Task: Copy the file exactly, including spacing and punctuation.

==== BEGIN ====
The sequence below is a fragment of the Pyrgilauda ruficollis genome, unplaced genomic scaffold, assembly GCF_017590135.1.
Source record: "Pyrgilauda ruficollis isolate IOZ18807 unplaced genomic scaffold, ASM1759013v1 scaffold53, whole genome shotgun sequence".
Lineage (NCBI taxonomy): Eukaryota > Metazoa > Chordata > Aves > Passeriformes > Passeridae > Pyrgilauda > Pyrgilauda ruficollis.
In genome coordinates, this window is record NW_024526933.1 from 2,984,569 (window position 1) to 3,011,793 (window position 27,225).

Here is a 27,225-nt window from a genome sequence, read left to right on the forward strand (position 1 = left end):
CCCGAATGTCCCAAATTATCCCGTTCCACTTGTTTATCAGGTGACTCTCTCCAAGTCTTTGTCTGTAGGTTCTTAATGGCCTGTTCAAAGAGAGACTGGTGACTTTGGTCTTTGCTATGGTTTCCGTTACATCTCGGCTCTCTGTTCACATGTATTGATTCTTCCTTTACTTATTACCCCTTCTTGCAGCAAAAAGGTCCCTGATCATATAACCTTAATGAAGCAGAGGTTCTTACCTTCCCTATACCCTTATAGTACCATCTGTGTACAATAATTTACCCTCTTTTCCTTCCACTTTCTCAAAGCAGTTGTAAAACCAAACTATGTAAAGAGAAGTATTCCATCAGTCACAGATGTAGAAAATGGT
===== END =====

The sequence below is a fragment of the Pyrgilauda ruficollis genome, unplaced genomic scaffold, assembly GCF_017590135.1.
Source record: "Pyrgilauda ruficollis isolate IOZ18807 unplaced genomic scaffold, ASM1759013v1 scaffold53, whole genome shotgun sequence".
Lineage (NCBI taxonomy): Eukaryota > Metazoa > Chordata > Aves > Passeriformes > Passeridae > Pyrgilauda > Pyrgilauda ruficollis.
In genome coordinates, this window is record NW_024526933.1 from 2,984,569 (window position 1) to 3,011,793 (window position 27,225).

Here is a 27,225-nt window from a genome sequence, read left to right on the forward strand (position 1 = left end):
CCCGAATGTCCCAAATTATCCCGTTCCACTTGTTTATCAGGTGACTCTCTCCAAGTCTTTGTCTGTAGGTTCTTAATGGCCTGTTCAAAGAGAGACTGGTGACTTTGGTCTTTGCTATGGTTTCCGTTACATCTCGGCTCTCTGTTCACATGTATTGATTCTTCCTTTACTTATTACCCCTTCTTGCAGCAAAAAGGTCCCTGATCATATAACCTTAATGAAGCAGAGGTTCTTACCTTCCCTATACCCTTATAGTACCATCTGTGTACAATAATTTACCCTCTTTTCCTTCCACTTTCTCAAAGCAGTTGTAAAACCAAACTATGTAAAGAGAAGTATTCCATCAGTCACAGATGTAGAAAATGGT